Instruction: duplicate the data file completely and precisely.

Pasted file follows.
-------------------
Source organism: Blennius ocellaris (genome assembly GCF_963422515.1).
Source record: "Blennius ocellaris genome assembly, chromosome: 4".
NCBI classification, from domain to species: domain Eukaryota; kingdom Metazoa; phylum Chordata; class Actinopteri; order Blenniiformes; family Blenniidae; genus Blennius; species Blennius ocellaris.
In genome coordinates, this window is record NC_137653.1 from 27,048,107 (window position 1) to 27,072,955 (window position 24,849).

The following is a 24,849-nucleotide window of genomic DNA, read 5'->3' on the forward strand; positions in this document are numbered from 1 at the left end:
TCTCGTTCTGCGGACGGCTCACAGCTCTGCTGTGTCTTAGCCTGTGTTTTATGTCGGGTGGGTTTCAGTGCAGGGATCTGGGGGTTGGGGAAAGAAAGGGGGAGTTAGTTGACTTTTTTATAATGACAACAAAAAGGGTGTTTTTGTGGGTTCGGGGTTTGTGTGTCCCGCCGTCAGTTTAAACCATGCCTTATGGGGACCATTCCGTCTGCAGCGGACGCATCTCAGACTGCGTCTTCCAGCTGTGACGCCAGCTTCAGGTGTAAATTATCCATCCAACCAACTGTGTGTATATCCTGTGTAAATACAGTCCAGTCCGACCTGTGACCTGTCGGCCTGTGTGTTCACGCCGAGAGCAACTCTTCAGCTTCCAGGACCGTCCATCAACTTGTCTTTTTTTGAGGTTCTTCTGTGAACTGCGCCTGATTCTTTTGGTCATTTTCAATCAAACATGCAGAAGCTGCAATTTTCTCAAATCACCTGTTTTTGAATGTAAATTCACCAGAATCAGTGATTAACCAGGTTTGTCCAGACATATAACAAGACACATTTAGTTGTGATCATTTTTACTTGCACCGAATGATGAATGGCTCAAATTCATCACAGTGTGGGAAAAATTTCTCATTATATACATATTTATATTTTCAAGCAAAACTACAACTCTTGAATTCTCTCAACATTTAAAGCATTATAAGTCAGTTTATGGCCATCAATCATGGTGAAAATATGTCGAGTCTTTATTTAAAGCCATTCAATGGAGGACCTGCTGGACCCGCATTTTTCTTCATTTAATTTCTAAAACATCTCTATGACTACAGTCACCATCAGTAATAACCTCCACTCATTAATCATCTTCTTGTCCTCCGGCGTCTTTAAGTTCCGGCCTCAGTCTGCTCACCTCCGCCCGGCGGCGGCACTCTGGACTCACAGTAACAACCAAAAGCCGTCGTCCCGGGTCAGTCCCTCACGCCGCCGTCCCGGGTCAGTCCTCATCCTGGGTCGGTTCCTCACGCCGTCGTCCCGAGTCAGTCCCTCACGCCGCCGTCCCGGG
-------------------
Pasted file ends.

Source organism: Blennius ocellaris (genome assembly GCF_963422515.1).
Source record: "Blennius ocellaris genome assembly, chromosome: 4".
NCBI classification, from domain to species: domain Eukaryota; kingdom Metazoa; phylum Chordata; class Actinopteri; order Blenniiformes; family Blenniidae; genus Blennius; species Blennius ocellaris.
In genome coordinates, this window is record NC_137653.1 from 27,048,107 (window position 1) to 27,072,955 (window position 24,849).

The following is a 24,849-nucleotide window of genomic DNA, read 5'->3' on the forward strand; positions in this document are numbered from 1 at the left end:
TCTCGTTCTGCGGACGGCTCACAGCTCTGCTGTGTCTTAGCCTGTGTTTTATGTCGGGTGGGTTTCAGTGCAGGGATCTGGGGGTTGGGGAAAGAAAGGGGGAGTTAGTTGACTTTTTTATAATGACAACAAAAAGGGTGTTTTTGTGGGTTCGGGGTTTGTGTGTCCCGCCGTCAGTTTAAACCATGCCTTATGGGGACCATTCCGTCTGCAGCGGACGCATCTCAGACTGCGTCTTCCAGCTGTGACGCCAGCTTCAGGTGTAAATTATCCATCCAACCAACTGTGTGTATATCCTGTGTAAATACAGTCCAGTCCGACCTGTGACCTGTCGGCCTGTGTGTTCACGCCGAGAGCAACTCTTCAGCTTCCAGGACCGTCCATCAACTTGTCTTTTTTTGAGGTTCTTCTGTGAACTGCGCCTGATTCTTTTGGTCATTTTCAATCAAACATGCAGAAGCTGCAATTTTCTCAAATCACCTGTTTTTGAATGTAAATTCACCAGAATCAGTGATTAACCAGGTTTGTCCAGACATATAACAAGACACATTTAGTTGTGATCATTTTTACTTGCACCGAATGATGAATGGCTCAAATTCATCACAGTGTGGGAAAAATTTCTCATTATATACATATTTATATTTTCAAGCAAAACTACAACTCTTGAATTCTCTCAACATTTAAAGCATTATAAGTCAGTTTATGGCCATCAATCATGGTGAAAATATGTCGAGTCTTTATTTAAAGCCATTCAATGGAGGACCTGCTGGACCCGCATTTTTCTTCATTTAATTTCTAAAACATCTCTATGACTACAGTCACCATCAGTAATAACCTCCACTCATTAATCATCTTCTTGTCCTCCGGCGTCTTTAAGTTCCGGCCTCAGTCTGCTCACCTCCGCCCGGCGGCGGCACTCTGGACTCACAGTAACAACCAAAAGCCGTCGTCCCGGGTCAGTCCCTCACGCCGCCGTCCCGGGTCAGTCCTCATCCTGGGTCGGTTCCTCACGCCGTCGTCCCGAGTCAGTCCCTCACGCCGCCGTCCCGGG